Thursday, February 13, 2020

An Experiment in Learning to Think Reflectively

Let me ask you a couple of questions posed by a recent article (illustrating how easily our minds can mislead us). M. Statman, Mental Mistakes, WSJ (Feb 9, 2020).

First, do you consider yourself an above average driver?

Second, do you consider yourself an above average juggler?

Most of us answer the first question: "Yes, of course I'm an above average driver."  In contrast, most of us answer the second question: "No, absolutely not. Why, I can't even juggle so I'm definitely below average."  But context matters in determining whether our answers to these questions are accurate.  Id. 

Let me explain.  

Take driving.  Most of us think that we are at least average drivers (and most likely above average) because we drove today and didn't (hopefully) have an accident. But most drivers are just like us. They didn't have accidents either.  Id. Consequently, at least half of us have to be below average and the other half above average.  And, because we haven't yet explored any factual evidence in order to accurately gauge our driving abilities (such as accident records, traffic tickets, etc), we are often mistaken about our driving abilities. 

Now let's take juggling.  Most of us can't juggle at all, and, because that includes virtually all people, we are probably at least average jugglers (and maybe even better than average jugglers!). Id. You see, evidence matters in judging accurately. Id.

Likewise, with respect to learning, most of us think that we are at least above average with respect to easy tasks (like driving) but below average with respect to the hard tasks of learning (like juggling).  However, without concrete facts to evaluate our learning, we are likely wrong.  And that's a problem because if we don't know what we know and what we need to know we can't improve our learning...at all.  Indeed, that's why learning can be so difficult.  We tend to get stuck within our minds, our own framework, seeing what we want to see rather than what is really true about our learning.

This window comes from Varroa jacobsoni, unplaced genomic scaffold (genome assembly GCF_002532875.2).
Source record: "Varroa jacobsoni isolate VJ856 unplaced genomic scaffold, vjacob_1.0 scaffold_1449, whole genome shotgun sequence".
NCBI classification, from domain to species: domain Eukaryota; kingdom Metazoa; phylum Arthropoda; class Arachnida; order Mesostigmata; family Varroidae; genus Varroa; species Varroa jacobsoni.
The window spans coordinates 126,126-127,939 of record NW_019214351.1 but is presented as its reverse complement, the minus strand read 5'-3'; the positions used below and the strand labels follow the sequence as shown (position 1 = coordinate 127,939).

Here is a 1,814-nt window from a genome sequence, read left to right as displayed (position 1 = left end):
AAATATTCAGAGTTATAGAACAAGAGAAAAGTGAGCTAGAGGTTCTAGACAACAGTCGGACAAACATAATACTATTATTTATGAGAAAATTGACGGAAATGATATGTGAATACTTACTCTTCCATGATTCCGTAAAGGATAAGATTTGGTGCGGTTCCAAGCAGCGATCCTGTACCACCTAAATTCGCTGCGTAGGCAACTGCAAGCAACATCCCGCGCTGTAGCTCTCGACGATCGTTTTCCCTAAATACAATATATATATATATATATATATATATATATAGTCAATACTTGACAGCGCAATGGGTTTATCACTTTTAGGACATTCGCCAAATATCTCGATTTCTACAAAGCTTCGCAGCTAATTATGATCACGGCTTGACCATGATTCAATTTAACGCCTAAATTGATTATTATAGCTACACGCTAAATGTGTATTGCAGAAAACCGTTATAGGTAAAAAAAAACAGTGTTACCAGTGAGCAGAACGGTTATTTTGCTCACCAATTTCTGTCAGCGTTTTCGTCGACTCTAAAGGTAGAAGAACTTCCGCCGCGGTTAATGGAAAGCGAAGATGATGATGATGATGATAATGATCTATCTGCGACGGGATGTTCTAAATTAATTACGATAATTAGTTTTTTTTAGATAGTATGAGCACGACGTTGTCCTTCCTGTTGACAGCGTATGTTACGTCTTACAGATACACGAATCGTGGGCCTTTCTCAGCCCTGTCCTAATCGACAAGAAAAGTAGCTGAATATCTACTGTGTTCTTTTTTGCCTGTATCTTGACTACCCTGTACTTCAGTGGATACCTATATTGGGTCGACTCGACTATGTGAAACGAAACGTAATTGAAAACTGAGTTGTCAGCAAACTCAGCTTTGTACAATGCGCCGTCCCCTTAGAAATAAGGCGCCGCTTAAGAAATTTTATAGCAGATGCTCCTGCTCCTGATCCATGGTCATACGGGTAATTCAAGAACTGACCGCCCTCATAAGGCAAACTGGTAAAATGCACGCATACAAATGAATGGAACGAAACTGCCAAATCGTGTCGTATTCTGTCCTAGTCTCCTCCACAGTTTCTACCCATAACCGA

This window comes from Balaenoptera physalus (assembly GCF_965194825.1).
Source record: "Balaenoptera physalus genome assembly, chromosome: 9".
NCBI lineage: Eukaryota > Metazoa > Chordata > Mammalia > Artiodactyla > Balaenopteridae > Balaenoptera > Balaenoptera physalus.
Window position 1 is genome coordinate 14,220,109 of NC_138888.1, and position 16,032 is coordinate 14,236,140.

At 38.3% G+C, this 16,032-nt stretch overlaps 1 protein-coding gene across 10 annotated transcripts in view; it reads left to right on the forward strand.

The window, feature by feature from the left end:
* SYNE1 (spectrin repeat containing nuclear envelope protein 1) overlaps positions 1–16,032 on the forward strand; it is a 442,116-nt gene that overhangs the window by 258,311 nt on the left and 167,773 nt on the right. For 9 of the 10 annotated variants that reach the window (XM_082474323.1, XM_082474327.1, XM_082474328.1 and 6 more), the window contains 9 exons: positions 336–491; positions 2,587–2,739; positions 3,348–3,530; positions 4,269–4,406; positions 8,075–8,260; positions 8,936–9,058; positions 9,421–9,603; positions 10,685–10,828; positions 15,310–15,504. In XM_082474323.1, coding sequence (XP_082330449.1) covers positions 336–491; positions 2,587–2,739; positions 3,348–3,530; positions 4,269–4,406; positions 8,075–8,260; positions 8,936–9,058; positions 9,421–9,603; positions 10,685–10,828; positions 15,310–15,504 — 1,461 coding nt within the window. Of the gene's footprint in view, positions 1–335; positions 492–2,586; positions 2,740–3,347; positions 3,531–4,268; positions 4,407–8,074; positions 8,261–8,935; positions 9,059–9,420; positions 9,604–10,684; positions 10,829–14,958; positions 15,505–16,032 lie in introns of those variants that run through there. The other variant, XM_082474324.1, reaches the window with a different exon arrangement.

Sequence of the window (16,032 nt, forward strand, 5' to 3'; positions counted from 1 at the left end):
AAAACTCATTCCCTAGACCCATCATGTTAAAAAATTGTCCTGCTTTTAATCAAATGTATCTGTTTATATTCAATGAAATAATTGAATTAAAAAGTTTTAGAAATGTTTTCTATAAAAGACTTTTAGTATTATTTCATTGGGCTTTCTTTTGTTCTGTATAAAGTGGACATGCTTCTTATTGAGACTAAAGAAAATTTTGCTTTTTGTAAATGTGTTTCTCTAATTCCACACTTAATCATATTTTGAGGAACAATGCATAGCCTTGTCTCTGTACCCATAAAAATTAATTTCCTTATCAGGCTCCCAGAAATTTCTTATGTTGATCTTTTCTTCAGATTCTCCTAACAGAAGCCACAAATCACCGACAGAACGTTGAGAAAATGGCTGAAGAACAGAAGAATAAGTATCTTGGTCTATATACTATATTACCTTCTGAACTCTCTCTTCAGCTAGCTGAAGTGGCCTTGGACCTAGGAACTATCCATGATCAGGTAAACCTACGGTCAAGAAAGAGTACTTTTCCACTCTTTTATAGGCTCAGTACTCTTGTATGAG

So, as you evaluate your own learning, step back.  Ask yourself how do I know what I think I know.  Challenge yourself to see from the perspective of others so that you don't miss out on wonderful opportunities to improve your learning.  Be honest but not harsh.  Focus on identifying ways to improve.  

If you're not sure how to go about self-reflective learning, here's a quick suggestion:

Take for example an essay answer that you've written.  

First, find, identify, and explain one thing that in your writing that is outstanding (and why).  

Second, find, identify, and explain one way to improve your writing (and why that would be beneficial).  

Indeed, towards the end of most meetings with students, rather than telling my students to do "this or that," I ask them to tell me what they've learned about themselves from talking together and what can they do to improve their own learning.  And, I don't stop with just one answer.  I keep on asking until we have at last three concrete action items, all of which sprung out from them rather than me.  That's because the most memorable learning happens in "aha" moments, when we see what we didn't see before.  And, after all, isn't that the essence of learning...seeing anew with free eyes to boot.

(Scott Johns).

https://lawprofessors.typepad.com/academic_support/2020/02/context-matters.html

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